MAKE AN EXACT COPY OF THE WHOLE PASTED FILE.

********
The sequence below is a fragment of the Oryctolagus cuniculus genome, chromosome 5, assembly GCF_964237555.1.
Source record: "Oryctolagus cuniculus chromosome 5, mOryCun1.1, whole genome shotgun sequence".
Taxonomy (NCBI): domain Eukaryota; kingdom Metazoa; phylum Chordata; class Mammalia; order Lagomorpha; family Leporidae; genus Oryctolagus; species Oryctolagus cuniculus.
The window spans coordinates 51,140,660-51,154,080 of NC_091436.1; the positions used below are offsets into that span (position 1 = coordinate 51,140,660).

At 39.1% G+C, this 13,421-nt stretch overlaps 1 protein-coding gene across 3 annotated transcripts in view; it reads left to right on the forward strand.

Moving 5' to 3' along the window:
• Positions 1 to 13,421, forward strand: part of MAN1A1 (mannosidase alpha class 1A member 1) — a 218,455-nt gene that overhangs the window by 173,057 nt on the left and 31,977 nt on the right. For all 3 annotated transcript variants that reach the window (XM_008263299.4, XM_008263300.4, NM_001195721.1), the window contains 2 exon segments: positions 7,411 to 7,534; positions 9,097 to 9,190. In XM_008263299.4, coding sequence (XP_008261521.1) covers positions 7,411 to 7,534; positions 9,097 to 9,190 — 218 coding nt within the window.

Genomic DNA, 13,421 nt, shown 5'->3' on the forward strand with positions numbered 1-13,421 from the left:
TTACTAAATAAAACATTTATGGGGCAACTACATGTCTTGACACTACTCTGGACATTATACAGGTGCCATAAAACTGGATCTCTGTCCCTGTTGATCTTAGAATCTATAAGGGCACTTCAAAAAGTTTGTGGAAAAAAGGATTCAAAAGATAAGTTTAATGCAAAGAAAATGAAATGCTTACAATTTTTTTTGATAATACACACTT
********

The sequence below is a fragment of the Oryctolagus cuniculus genome, chromosome 5, assembly GCF_964237555.1.
Source record: "Oryctolagus cuniculus chromosome 5, mOryCun1.1, whole genome shotgun sequence".
Taxonomy (NCBI): domain Eukaryota; kingdom Metazoa; phylum Chordata; class Mammalia; order Lagomorpha; family Leporidae; genus Oryctolagus; species Oryctolagus cuniculus.
The window spans coordinates 51,140,660-51,154,080 of NC_091436.1; the positions used below are offsets into that span (position 1 = coordinate 51,140,660).

At 39.1% G+C, this 13,421-nt stretch overlaps 1 protein-coding gene across 3 annotated transcripts in view; it reads left to right on the forward strand.

Moving 5' to 3' along the window:
• Positions 1 to 13,421, forward strand: part of MAN1A1 (mannosidase alpha class 1A member 1) — a 218,455-nt gene that overhangs the window by 173,057 nt on the left and 31,977 nt on the right. For all 3 annotated transcript variants that reach the window (XM_008263299.4, XM_008263300.4, NM_001195721.1), the window contains 2 exon segments: positions 7,411 to 7,534; positions 9,097 to 9,190. In XM_008263299.4, coding sequence (XP_008261521.1) covers positions 7,411 to 7,534; positions 9,097 to 9,190 — 218 coding nt within the window.

Genomic DNA, 13,421 nt, shown 5'->3' on the forward strand with positions numbered 1-13,421 from the left:
TTACTAAATAAAACATTTATGGGGCAACTACATGTCTTGACACTACTCTGGACATTATACAGGTGCCATAAAACTGGATCTCTGTCCCTGTTGATCTTAGAATCTATAAGGGCACTTCAAAAAGTTTGTGGAAAAAAGGATTCAAAAGATAAGTTTAATGCAAAGAAAATGAAATGCTTACAATTTTTTTTGATAATACACACTT